The weather is behaving like April and my head is still in January. I hadn’t cranked up my slug vigilance, which cost me a pot of lettuce seedlings this week, and I’m struggling to remember to keep checking what needs watering. Yesterday evening saw the first torchlight slug patrol of the year; the other side sustained multiple casualties.
Being a pessimist it seems likely that it will either go cold again and clobber everything that got out of bed too early or we’re going to have a very long dry summer. The mid winter period when finding things to include on a Saturday was a challenge, seems to have been exceptionally short. There are oddities though, like Muscaria, the leaves of which seemed to be coming up unusually early in the autumn but still no sign of flowers. I’ve seen them on other peoples posts, even in other peoples gardens but nothing here. Perhaps the slugs had them too.
Trachystemon orientale is always very early into leaf and flower and since the old leaves are still around, albeit ragged, it’s effectively evergreen. It’s quite coarse and not massively ornamental but the big leaves don’t get eaten much and it does well in difficult conditions like dry shade.
Borage will be in the same family as Trachystemon (Boraginaceae) and has similar qualities. This one is, I think, a form of Symphytum ibericum, but I’d be very happy to be put right if it’s not. I have it as a ground smothering carpet under shrubs and apart from spreading a bit too quickly, it is effective enough.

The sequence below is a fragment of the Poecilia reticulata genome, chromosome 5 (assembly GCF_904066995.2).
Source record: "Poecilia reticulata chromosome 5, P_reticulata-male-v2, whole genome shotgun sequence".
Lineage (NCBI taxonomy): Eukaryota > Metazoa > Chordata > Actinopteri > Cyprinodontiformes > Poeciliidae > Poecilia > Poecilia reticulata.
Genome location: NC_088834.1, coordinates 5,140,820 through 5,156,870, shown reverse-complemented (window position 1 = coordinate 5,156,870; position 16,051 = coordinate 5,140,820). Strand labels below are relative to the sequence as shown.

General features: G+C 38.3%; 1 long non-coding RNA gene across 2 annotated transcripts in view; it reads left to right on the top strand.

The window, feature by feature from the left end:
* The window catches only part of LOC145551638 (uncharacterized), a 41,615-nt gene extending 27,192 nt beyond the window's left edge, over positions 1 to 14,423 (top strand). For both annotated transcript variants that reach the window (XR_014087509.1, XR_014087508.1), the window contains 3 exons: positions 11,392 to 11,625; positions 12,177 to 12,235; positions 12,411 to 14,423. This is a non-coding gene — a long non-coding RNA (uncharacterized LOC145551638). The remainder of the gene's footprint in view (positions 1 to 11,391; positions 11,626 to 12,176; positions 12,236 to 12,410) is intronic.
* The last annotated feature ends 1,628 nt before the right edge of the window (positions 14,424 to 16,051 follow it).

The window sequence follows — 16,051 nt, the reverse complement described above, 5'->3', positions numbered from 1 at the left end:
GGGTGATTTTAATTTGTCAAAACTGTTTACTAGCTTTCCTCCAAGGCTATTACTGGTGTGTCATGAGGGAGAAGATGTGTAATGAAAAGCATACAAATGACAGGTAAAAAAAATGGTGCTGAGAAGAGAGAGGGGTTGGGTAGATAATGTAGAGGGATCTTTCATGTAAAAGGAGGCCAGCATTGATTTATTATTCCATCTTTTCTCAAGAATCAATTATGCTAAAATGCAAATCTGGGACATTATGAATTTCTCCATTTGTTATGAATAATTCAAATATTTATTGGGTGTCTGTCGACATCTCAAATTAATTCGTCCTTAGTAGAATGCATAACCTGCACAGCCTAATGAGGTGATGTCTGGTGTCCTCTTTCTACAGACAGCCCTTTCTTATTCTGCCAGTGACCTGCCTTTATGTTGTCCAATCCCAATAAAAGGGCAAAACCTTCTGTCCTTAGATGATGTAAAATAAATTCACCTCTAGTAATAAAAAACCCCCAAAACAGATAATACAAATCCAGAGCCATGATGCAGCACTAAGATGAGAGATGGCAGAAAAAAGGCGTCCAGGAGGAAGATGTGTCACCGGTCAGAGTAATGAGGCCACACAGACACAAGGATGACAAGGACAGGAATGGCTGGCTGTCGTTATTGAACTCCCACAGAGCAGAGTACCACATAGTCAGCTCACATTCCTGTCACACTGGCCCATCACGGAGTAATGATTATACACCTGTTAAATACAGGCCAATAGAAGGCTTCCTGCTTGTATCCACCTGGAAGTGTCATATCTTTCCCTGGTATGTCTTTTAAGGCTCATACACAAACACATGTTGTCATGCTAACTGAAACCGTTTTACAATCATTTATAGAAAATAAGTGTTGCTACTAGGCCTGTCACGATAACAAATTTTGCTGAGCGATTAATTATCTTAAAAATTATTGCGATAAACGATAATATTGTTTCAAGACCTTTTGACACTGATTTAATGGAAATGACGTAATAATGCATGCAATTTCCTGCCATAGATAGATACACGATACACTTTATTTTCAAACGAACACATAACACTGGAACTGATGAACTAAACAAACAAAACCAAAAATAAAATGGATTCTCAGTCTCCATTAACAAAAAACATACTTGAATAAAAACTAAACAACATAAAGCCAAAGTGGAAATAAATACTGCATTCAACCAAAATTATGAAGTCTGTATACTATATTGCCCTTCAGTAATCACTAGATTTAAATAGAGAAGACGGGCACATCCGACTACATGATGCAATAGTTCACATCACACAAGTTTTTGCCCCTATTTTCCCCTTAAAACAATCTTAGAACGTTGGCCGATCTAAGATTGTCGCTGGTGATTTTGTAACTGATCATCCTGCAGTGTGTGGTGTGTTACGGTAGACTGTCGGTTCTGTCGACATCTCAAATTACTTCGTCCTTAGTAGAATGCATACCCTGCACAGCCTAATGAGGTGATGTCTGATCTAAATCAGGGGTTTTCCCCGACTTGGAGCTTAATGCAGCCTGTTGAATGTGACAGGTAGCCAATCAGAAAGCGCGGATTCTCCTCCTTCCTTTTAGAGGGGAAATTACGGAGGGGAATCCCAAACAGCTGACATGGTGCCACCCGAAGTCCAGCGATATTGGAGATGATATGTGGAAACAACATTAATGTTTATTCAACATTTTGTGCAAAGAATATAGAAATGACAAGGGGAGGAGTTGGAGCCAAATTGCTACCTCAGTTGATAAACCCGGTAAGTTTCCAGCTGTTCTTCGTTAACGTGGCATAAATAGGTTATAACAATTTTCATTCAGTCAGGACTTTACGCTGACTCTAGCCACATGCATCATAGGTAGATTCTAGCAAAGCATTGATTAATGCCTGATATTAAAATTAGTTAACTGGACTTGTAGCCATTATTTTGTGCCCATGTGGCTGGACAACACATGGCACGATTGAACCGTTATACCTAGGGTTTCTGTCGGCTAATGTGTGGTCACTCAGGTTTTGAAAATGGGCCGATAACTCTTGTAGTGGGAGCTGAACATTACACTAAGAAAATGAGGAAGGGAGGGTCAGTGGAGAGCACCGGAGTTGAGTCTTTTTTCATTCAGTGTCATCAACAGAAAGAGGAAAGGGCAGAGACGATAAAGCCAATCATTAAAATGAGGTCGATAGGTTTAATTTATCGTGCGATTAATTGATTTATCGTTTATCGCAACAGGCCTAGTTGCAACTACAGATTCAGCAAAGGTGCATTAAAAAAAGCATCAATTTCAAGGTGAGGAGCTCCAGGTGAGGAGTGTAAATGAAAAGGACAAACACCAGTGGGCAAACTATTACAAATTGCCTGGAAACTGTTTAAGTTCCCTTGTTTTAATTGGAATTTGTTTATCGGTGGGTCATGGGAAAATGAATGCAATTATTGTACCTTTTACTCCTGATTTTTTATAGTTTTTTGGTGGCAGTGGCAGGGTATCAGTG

The later of my two new sorts of Crocus tomasinianus is ‘Ruby Giant’, which, it turns out, is the same as the bulk of what I already had but didn’t know the name of. It’s a cracker to be sure but the person who called it ‘Ruby Giant’ needs to see an ophthalmologist.
It is full on Camellia season already. I have three Camellia shows coming up, the last of which is at the end of April. They’ll all be over at this rate. Hard to believe that the early show at Rosemoor last year was just days after the icy blast and people were struggling to find anything to put in it. This one is ‘Annette Carol’, a hybrid raised in Australia which seems very happy here. I cut it back quite hard a couple of seasons back, it’s now back to a full flower display again.
I may have used Primroses before, they started flowering very early this season, but I am happy to include them again, now that they’re really getting going. They have to be one of our finest and most garden worthy natives.
Chrysolplenium davidianum. It just wasn’t practical to water everything last summer; we’re on a meter and once my rainwater tank had run dry I became selective. The Chrysoplenium fell victim sadly. This week I was given some back by a fellow gardener to whom I’d given a good sized bit a year earlier and who had planted it somewhere wetter. Insurance is not what you have in mind when you give things away but it’s a handy spin-off.
The picture also shows two Cyclamen coum plants that looked up at me like wide eyed kittens on my first garden centre trip of the year. I was there to buy compost, nothing more. Felt obliged to buy a few seed potatoes too, overturning an earlier decision not to. What is it with gardeners and will power?
There will no doubt be an abundance of temptations in all the other sixes, hosted by Mr Prop himself. I haven’t looked and I’m weakening, paper and pen to hand.